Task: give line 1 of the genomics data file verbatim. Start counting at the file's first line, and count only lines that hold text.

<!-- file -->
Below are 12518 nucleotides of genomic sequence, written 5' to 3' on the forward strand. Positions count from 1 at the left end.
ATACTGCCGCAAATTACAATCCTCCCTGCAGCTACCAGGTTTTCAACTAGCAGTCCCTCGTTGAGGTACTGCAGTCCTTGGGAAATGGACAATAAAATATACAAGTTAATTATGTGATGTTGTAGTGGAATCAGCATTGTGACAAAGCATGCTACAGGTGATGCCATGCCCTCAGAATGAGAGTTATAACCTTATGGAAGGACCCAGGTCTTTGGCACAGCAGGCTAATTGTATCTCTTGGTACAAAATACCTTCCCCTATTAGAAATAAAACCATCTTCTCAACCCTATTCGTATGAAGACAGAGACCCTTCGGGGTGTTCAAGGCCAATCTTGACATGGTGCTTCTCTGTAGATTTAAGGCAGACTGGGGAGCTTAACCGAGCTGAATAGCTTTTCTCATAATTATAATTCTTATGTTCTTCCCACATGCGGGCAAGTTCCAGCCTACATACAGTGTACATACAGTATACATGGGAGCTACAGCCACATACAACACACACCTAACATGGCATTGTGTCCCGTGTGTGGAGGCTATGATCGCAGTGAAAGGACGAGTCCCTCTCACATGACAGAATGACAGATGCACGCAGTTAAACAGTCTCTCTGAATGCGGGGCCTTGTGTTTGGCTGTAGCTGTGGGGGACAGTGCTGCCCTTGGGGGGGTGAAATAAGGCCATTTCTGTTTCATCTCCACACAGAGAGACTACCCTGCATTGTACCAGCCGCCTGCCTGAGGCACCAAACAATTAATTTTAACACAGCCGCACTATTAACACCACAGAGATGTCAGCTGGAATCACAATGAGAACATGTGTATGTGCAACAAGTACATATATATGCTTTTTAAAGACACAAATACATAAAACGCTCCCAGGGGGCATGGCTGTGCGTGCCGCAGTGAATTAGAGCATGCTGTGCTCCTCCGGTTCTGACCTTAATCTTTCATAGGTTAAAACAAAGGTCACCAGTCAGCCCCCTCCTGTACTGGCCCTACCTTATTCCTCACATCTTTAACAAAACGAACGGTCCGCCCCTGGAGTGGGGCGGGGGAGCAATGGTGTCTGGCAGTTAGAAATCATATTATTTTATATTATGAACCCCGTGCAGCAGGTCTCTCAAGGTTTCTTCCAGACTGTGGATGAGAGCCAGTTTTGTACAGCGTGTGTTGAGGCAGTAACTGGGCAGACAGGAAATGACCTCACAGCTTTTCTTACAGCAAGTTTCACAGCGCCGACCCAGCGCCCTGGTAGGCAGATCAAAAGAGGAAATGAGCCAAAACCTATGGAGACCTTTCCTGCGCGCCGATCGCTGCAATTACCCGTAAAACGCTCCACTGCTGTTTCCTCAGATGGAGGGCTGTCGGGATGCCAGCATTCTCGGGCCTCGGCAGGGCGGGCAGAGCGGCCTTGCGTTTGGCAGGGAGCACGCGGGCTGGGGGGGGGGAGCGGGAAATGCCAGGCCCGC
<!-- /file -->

Below are 12518 nucleotides of genomic sequence, written 5' to 3' on the forward strand. Positions count from 1 at the left end.